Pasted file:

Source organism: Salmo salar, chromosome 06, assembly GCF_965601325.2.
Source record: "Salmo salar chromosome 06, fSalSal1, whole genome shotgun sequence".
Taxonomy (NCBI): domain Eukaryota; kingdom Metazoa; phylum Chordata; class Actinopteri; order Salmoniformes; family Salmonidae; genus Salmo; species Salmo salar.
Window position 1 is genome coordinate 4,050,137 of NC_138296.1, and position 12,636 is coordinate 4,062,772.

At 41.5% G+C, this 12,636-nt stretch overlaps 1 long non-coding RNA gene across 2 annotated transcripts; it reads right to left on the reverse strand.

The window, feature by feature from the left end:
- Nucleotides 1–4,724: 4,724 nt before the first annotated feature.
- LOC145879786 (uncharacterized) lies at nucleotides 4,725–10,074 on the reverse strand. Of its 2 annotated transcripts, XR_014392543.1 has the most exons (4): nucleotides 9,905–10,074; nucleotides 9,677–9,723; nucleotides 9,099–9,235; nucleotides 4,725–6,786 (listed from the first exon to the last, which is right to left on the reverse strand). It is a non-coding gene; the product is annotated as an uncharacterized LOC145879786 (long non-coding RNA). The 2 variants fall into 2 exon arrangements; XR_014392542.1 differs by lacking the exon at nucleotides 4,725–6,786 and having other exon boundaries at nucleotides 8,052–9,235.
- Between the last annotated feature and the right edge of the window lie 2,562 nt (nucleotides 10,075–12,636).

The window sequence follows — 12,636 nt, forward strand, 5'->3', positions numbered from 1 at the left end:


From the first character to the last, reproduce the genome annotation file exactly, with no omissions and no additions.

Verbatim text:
Source organism: Salmo salar, chromosome 06, assembly GCF_965601325.2.
Source record: "Salmo salar chromosome 06, fSalSal1, whole genome shotgun sequence".
Taxonomy (NCBI): domain Eukaryota; kingdom Metazoa; phylum Chordata; class Actinopteri; order Salmoniformes; family Salmonidae; genus Salmo; species Salmo salar.
Window position 1 is genome coordinate 4,050,137 of NC_138296.1, and position 12,636 is coordinate 4,062,772.

At 41.5% G+C, this 12,636-nt stretch overlaps 1 long non-coding RNA gene across 2 annotated transcripts; it reads right to left on the reverse strand.

The window, feature by feature from the left end:
- Nucleotides 1–4,724: 4,724 nt before the first annotated feature.
- LOC145879786 (uncharacterized) lies at nucleotides 4,725–10,074 on the reverse strand. Of its 2 annotated transcripts, XR_014392543.1 has the most exons (4): nucleotides 9,905–10,074; nucleotides 9,677–9,723; nucleotides 9,099–9,235; nucleotides 4,725–6,786 (listed from the first exon to the last, which is right to left on the reverse strand). It is a non-coding gene; the product is annotated as an uncharacterized LOC145879786 (long non-coding RNA). The 2 variants fall into 2 exon arrangements; XR_014392542.1 differs by lacking the exon at nucleotides 4,725–6,786 and having other exon boundaries at nucleotides 8,052–9,235.
- Between the last annotated feature and the right edge of the window lie 2,562 nt (nucleotides 10,075–12,636).

The window sequence follows — 12,636 nt, forward strand, 5'->3', positions numbered from 1 at the left end: